In the recent tug of war between Delaware, MoneyGram and several other states over the escheatment fate of uncashed “official checks,” one of the most interesting points is the potential involvement of the Supreme Court.
Some believe the court is unlikely to take on the case, but others believe there are reasons they might. If that happens, it could result in Supreme Court judges making time to officially study unclaimed property issues and decree opinions about this industry.
It would be the first time the Supreme Court has decided to take an unclaimed property case since 1993.
In 1974, the Supreme Court released their decision in Pennsylvania vs. New York (12 U.S.C. § 2503(1)). That decision decreed that where there is no record of the purchaser’s address, the state of incorporation of the firm issuing the money order has authority to claim the funds from an abandoned money order.
Congress overruled that decision with the Disposition of Abandoned Money Orders and Traveler’s Checks Act of 1974. The act decreed that any unclaimed “money order, travelers check, or other similar written instrument (other than a third-party bank check)” should be escheated to the state where the instrument was purchased, rather than to the state of incorporation.
The question being raised in the “Moneygram” case is the question whether an uncashed official check can be considered an “other similar written instrument.”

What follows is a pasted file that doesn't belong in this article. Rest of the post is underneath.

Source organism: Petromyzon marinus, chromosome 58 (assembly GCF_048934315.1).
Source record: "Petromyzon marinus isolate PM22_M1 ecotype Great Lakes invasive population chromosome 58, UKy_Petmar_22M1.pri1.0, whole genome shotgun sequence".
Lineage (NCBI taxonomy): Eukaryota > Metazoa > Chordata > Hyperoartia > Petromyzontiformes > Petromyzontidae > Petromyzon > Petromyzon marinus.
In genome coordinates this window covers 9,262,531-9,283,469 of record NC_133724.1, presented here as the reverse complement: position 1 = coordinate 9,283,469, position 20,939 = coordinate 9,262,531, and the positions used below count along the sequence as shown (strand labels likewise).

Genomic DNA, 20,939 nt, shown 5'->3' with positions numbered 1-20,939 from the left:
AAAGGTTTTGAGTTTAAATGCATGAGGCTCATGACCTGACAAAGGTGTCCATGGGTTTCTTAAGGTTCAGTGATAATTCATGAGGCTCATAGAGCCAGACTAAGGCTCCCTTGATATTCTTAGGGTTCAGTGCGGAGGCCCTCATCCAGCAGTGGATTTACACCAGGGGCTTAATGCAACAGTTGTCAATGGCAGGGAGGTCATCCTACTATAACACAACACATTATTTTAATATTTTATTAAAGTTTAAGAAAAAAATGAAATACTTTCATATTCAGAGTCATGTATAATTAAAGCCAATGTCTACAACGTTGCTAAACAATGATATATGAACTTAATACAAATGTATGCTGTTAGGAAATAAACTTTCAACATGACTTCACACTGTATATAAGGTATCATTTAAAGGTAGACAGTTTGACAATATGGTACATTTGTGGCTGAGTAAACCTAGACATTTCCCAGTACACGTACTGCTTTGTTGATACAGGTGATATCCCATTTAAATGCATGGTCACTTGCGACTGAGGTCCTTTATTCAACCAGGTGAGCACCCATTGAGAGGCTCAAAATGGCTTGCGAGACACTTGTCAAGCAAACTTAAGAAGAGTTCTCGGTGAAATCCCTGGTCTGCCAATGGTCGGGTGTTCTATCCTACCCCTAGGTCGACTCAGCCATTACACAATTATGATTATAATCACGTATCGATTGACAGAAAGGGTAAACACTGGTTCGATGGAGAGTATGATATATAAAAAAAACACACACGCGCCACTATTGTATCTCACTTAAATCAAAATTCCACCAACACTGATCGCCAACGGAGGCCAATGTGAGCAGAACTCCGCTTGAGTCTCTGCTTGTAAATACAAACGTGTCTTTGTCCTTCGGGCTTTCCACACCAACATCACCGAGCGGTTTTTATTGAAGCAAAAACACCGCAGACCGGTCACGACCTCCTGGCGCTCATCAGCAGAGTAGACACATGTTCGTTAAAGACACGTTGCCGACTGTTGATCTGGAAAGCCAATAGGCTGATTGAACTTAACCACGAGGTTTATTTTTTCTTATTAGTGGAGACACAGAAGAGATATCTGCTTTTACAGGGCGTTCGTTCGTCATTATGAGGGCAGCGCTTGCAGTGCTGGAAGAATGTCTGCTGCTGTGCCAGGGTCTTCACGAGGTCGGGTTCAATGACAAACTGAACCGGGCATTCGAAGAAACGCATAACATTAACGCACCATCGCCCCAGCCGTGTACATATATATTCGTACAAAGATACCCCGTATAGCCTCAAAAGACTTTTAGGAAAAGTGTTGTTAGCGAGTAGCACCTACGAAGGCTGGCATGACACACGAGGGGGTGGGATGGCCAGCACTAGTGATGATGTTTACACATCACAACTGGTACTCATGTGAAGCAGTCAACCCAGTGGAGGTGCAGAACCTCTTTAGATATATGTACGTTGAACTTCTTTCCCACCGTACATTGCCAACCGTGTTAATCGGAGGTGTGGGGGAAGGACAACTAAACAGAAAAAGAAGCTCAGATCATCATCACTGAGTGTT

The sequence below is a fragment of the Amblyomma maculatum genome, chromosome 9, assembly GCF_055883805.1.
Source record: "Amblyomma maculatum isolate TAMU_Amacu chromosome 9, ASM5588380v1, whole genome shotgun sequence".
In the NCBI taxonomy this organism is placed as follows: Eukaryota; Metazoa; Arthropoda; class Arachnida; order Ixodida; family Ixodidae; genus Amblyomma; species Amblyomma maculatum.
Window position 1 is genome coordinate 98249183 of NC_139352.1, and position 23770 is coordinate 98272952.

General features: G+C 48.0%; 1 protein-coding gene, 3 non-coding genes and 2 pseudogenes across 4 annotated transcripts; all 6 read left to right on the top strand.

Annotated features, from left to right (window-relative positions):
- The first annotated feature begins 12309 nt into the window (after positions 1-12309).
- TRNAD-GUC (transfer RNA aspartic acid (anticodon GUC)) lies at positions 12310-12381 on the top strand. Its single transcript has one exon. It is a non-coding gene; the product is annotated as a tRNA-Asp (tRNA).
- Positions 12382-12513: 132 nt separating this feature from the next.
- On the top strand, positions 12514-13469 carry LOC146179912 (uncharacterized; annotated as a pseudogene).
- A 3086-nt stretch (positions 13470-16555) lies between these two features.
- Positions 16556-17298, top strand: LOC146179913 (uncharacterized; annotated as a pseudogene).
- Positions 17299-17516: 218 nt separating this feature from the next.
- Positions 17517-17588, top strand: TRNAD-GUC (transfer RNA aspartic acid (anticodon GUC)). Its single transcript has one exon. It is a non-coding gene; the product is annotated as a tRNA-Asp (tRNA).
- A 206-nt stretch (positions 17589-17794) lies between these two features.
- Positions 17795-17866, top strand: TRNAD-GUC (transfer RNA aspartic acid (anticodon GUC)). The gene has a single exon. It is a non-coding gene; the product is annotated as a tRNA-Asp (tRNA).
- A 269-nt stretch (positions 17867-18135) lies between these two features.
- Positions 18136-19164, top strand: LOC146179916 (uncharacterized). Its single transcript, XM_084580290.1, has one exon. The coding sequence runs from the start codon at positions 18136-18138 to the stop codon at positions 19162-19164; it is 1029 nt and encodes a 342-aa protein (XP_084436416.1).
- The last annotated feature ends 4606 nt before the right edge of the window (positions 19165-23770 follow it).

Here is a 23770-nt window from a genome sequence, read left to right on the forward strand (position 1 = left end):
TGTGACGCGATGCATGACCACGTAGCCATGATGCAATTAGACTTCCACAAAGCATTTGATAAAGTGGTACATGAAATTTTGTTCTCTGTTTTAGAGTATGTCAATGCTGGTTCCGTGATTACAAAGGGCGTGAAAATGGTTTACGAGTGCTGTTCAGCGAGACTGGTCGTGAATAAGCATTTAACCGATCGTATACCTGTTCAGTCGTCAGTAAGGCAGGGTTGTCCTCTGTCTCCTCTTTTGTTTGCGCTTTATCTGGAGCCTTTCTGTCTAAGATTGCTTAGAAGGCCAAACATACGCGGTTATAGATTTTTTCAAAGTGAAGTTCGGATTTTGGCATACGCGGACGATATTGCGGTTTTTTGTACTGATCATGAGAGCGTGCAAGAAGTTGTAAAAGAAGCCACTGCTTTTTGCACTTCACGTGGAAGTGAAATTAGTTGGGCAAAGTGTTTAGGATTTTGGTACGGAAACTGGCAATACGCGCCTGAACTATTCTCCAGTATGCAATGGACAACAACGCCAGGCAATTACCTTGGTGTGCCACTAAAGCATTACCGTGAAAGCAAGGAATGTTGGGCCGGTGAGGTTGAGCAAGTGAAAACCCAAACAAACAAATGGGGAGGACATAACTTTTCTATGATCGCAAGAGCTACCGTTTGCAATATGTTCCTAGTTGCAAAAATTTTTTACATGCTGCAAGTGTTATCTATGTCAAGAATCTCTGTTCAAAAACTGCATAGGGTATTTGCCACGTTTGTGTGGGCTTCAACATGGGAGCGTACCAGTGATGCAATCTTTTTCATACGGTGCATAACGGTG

Official Checks Are Minimal, but This Could Have Broader Impact on the Unclaimed Property Industry
In reality, not many financial institutions issue official checks and so the specifics of this case are not of great concern to most unclaimed property holders in most industries. However, there are two very interesting elements of this battle of note for holders.
First, if the Supreme Court does get involved for the first time in over two decades, the court might decide to make a more expansive review of the entire unclaimed property field, with a focus on issues other than official checks, such as priority rules and due diligence requirements.
In doing so, the Court could directly affect other industries and property types. Would this potential scrutiny of unclaimed property result in substantial changes to the way unclaimed property is escheated to the states? We will have to wait and see.
The second notable aspect of this battle from our point of view is that this is a relatively rare example of states banding together to support their rights against another state. It’s not the first time this has happened in the land of unclaimed property, but conflict between the states takes the unclaimed property dialogue to a new level. We will keep our eye on potential impacts to holders and report any recommendation in this blog.
It’s interesting to compare this with the increasing propensity of states to come together to conduct multistate unclaimed property audits. It is unclear whether the general push and pull among the states will be ultimately beneficial or detrimental to holders.
It does seem likely that if these issues are solved, whether it’s by states coming together or clashing, it may lead to clearer unclaimed property reporting requirements. Clarity is a benefit, because it can lead to less time and resource consumption by holder staff responsible for processing of unclaimed property — not to mention less stress for those who manage unclaimed property.
If you are unsure how these events could affect your own unclaimed property situation, contact the unclaimed property specialists at MarketSphere to find out more.